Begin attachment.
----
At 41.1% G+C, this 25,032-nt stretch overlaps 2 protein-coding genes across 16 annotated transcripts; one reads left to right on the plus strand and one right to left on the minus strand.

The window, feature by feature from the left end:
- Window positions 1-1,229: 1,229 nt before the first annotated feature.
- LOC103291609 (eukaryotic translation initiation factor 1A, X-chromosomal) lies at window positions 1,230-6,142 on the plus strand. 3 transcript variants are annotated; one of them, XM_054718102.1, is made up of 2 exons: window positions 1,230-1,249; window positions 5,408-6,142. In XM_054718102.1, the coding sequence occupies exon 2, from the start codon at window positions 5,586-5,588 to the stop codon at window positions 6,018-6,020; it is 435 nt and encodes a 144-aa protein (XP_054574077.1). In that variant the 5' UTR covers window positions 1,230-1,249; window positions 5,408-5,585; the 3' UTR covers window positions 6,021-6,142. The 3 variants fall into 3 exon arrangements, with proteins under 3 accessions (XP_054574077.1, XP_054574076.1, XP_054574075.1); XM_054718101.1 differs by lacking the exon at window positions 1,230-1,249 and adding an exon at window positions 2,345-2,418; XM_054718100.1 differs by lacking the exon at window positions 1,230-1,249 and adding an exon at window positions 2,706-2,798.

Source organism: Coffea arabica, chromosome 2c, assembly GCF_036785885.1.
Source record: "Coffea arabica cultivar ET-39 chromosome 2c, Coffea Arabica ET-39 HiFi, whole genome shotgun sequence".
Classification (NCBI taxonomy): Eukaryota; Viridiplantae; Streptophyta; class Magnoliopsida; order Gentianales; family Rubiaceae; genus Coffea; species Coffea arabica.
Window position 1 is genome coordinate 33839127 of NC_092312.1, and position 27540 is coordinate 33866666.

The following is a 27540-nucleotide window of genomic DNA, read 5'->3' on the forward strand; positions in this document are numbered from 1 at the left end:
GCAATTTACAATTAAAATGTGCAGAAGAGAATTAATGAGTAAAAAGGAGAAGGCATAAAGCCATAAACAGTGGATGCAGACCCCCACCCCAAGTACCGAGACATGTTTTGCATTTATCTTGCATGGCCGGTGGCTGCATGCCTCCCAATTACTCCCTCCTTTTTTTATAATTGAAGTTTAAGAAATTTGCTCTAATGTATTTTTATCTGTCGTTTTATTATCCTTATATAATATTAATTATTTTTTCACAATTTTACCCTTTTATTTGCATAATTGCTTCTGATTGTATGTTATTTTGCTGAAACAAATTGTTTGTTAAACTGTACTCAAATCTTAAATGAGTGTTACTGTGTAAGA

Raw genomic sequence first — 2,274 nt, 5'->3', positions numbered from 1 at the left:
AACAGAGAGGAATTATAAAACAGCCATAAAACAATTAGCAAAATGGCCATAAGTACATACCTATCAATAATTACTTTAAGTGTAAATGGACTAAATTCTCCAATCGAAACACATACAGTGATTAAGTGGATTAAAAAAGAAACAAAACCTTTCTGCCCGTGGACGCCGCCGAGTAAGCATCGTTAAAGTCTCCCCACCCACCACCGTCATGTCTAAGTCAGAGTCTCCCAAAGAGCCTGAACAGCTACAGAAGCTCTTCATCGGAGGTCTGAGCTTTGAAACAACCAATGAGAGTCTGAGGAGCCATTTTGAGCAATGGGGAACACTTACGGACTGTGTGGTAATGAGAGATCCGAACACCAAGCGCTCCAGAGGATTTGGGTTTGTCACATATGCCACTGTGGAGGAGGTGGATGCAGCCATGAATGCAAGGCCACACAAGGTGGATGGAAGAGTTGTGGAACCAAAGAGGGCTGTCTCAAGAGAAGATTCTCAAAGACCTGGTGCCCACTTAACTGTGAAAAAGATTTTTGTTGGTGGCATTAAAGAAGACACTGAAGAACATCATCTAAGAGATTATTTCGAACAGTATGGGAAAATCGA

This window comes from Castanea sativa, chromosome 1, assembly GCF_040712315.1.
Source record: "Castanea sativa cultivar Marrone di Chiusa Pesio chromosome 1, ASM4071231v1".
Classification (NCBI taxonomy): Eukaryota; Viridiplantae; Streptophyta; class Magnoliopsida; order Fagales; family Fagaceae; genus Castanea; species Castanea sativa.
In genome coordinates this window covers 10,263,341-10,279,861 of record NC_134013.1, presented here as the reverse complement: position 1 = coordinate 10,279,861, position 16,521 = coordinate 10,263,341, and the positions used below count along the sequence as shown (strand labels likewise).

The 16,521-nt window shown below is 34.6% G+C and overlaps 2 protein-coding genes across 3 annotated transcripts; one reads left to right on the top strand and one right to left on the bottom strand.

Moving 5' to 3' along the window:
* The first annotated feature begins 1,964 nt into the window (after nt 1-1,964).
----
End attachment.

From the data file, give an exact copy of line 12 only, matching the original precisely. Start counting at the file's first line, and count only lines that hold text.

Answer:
AACAGAGAGGAATTATAAAACAGCCATAAAACAATTAGCAAAATGGCCATAAGTACATACCTATCAATAATTACTTTAAGTGTAAATGGACTAAATTCTCCAATCGAAACACATACAGTGATTAAGTGGATTAAAAAAGAAACAAAACCTTTCTGCCCGTGGACGCCGCCGAGTAAGCATCGTTAAAGTCTCCCCACCCACCACCGTCATGTCTAAGTCAGAGTCTCCCAAAGAGCCTGAACAGCTACAGAAGCTCTTCATCGGAGGTCTGAGCTTTGAAACAACCAATGAGAGTCTGAGGAGCCATTTTGAGCAATGGGGAACACTTACGGACTGTGTGGTAATGAGAGATCCGAACACCAAGCGCTCCAGAGGATTTGGGTTTGTCACATATGCCACTGTGGAGGAGGTGGATGCAGCCATGAATGCAAGGCCACACAAGGTGGATGGAAGAGTTGTGGAACCAAAGAGGGCTGTCTCAAGAGAAGATTCTCAAAGACCTGGTGCCCACTTAACTGTGAAAAAGATTTTTGTTGGTGGCATTAAAGAAGACACTGAAGAACATCATCTAAGAGATTATTTCGAACAGTATGGGAAAATCGA